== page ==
What Is Fanconi Syndrome in Dogs?
Kidneys function to filter the blood. They remove waste products and control the flow of nutrients and fluids. Within the kidney, tiny tubules perform these tasks. Dogs have hundreds of thousands of them that keep glucose, amino acids, and electrolytes such as potassium and chloride in balance. Glucose and amino acids provide the energy needed to allow puppies to grow and keep dogs healthy. Electrolytes help control hydration, many metabolic processes, and keep the pH (acid-base status) of body tissues normal.
In dogs with Fanconi syndrome, these renal tubules are “leaky” and too much glucose, amino acids, and electrolytes are passed from the bloodstream into the urine. The leaking nutrients cause weight loss, muscle loss, and fatigue. Unbalanced electrolytes result in dehydration, weakness, and dangerous changes in the normal acid-base balance in the blood, known as pH.
Fanconi syndrome is a chronic but usually manageable disease. If the disease is undiagnosed, untreated, or progresses into renal failure, it can be fatal. Any severe clinical signs or worsening of symptoms should be considered a medical emergency.
Symptoms of Fanconi Syndrome in Dogs
Poor body condition
Poor growth rates in young dogs
Weakness or extreme tiredness
Causes of Fanconi Syndrome in Dogs
Fanconi syndrome in dogs can be genetic. About 75 percent of dogs with Fanconi syndrome are Basenjis; it’s recommended to have genetic testing for this breed.
Fanconi syndrome can also be caused by:
Eating toxins (such as melamine, lead, copper, or salicylic acid)
Uncommon reactions or high doses of some medications
Concurrent diseases, such as hypoparathyroidism or low vitamin D
How Veterinarians Diagnose Fanconi Syndrome in Dogs
Veterinarians will start with a full physical exam and may recommend the following testing:
Complete blood count
Urine sample testing for the concentration of amino acids in urine
Treatment of Fanconi Syndrome in Dogs
Fanconi syndrome does not have a cure, but it can be managed with a dietary supplement such as mineral or amino acid supplements. Depending on lab work, special diets to adjust the amount of protein in the food may be needed. It’s critical that dogs with Fanconi syndrome always have access to fresh water and that their health is closely monitored.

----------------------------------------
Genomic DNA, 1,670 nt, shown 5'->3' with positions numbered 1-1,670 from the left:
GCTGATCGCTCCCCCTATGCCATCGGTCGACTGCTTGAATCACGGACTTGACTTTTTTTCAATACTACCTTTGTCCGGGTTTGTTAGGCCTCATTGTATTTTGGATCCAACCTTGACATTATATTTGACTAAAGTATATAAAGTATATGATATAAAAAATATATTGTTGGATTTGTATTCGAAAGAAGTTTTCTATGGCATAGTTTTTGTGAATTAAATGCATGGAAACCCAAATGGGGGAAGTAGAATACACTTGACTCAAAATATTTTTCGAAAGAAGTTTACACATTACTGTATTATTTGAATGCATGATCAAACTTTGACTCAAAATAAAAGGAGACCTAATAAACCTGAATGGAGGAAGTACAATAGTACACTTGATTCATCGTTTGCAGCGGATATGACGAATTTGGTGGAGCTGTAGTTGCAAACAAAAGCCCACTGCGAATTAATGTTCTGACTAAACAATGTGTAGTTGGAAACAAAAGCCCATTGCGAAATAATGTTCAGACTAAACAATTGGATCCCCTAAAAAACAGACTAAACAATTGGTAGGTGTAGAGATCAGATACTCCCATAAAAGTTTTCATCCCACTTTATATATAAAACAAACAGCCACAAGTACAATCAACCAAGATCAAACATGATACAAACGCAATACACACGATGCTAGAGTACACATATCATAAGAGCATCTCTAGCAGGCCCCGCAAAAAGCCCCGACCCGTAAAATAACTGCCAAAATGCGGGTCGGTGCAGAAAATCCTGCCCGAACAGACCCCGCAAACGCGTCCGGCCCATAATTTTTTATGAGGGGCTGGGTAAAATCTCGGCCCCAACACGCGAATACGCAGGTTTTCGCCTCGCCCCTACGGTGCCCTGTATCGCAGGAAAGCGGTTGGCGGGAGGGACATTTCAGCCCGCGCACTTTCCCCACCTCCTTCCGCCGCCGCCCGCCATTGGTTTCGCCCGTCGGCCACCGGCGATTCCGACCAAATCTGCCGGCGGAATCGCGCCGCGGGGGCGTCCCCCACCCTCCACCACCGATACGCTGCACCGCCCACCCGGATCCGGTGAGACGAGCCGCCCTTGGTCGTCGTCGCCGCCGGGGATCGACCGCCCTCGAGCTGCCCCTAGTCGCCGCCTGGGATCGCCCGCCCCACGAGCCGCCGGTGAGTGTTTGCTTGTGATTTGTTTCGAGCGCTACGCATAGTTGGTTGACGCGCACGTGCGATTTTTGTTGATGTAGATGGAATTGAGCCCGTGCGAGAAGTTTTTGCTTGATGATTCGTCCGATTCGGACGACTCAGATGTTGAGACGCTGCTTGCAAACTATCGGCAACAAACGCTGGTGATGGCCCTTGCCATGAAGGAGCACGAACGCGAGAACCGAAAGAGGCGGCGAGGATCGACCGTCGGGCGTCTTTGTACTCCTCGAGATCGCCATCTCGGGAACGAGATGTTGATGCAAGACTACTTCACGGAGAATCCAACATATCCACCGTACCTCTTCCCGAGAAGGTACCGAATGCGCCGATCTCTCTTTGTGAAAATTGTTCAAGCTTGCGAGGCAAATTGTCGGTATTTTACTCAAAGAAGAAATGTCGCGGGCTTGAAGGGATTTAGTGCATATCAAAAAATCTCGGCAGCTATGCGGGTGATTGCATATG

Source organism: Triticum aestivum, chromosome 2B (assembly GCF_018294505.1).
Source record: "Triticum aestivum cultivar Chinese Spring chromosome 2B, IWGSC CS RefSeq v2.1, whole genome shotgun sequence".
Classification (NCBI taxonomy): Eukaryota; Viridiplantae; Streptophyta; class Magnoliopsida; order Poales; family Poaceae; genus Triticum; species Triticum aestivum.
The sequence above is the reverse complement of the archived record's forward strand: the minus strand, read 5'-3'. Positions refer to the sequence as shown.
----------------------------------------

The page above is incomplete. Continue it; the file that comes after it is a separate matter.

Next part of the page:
If Fanconi syndrome is severe or progresses into renal failure, your dog many need to be hospitalized for IV fluid and electrolyte therapy.
Recovery and Management of Fanconi Syndrome in Dogs
The life expectancy of dogs with Fanconi syndrome varies. Some dogs can be managed well for years, but others do not respond and can progress quickly into renal failure.
Dogs with Fanconi syndrome will benefit the most from careful monitoring by their families and their veterinarians. Dogs should always have fresh water available and be encouraged to drink frequently.
Any new symptoms, such as weakness, weight loss, vomiting, diarrhea, refusal to eat, or changes in urination need to be evaluated by your veterinarian.
Fanconi Syndrome in Dogs FAQs
What is "Fanconi-like Syndrome"?
This is a term used to explain dogs when they show the symptoms and test results of a dog with Fanconi syndrome but are not genetically predisposed to the disease. These dogs are usually identified as having been exposed to some sort of toxin.
In some cases, Fanconi-like syndrome was reported in dogs eating jerky treats made outside the United States. In the majority of these cases, the symptoms resolved once the toxin was removed from their diet, though the possibility of severe lasting kidney damage may still exist.
What is the life expectancy of a dog with Fanconi syndrome?
The life expectancy of dogs with Fanconi syndrome can vary; some dogs can be managed for years, but others can progress quickly into renal failure.
Can Fanconi syndrome be cured?
Fanconi syndrome cannot be cured. It can be managed in most dogs, but the response to therapy is variable.
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